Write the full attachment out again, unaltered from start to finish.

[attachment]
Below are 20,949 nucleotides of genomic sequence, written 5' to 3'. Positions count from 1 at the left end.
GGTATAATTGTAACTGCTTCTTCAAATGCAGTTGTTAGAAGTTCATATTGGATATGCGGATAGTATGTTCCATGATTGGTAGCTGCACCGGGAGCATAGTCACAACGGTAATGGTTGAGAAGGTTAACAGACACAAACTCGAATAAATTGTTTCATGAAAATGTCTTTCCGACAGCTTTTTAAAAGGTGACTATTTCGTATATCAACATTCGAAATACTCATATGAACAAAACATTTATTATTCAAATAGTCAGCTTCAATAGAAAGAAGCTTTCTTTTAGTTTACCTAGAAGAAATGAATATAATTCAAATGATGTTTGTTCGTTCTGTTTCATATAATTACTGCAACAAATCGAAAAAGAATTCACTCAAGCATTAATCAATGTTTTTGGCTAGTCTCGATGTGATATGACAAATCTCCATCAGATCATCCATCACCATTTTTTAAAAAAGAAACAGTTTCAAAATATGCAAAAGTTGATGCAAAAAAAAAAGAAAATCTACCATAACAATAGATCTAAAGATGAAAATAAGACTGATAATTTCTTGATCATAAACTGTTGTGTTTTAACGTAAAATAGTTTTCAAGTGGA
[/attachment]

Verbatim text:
Below are 20,949 nucleotides of genomic sequence, written 5' to 3'. Positions count from 1 at the left end.
GGTATAATTGTAACTGCTTCTTCAAATGCAGTTGTTAGAAGTTCATATTGGATATGCGGATAGTATGTTCCATGATTGGTAGCTGCACCGGGAGCATAGTCACAACGGTAATGGTTGAGAAGGTTAACAGACACAAACTCGAATAAATTGTTTCATGAAAATGTCTTTCCGACAGCTTTTTAAAAGGTGACTATTTCGTATATCAACATTCGAAATACTCATATGAACAAAACATTTATTATTCAAATAGTCAGCTTCAATAGAAAGAAGCTTTCTTTTAGTTTACCTAGAAGAAATGAATATAATTCAAATGATGTTTGTTCGTTCTGTTTCATATAATTACTGCAACAAATCGAAAAAGAATTCACTCAAGCATTAATCAATGTTTTTGGCTAGTCTCGATGTGATATGACAAATCTCCATCAGATCATCCATCACCATTTTTTAAAAAAGAAACAGTTTCAAAATATGCAAAAGTTGATGCAAAAAAAAAAGAAAATCTACCATAACAATAGATCTAAAGATGAAAATAAGACTGATAATTTCTTGATCATAAACTGTTGTGTTTTAACGTAAAATAGTTTTCAAGTGGA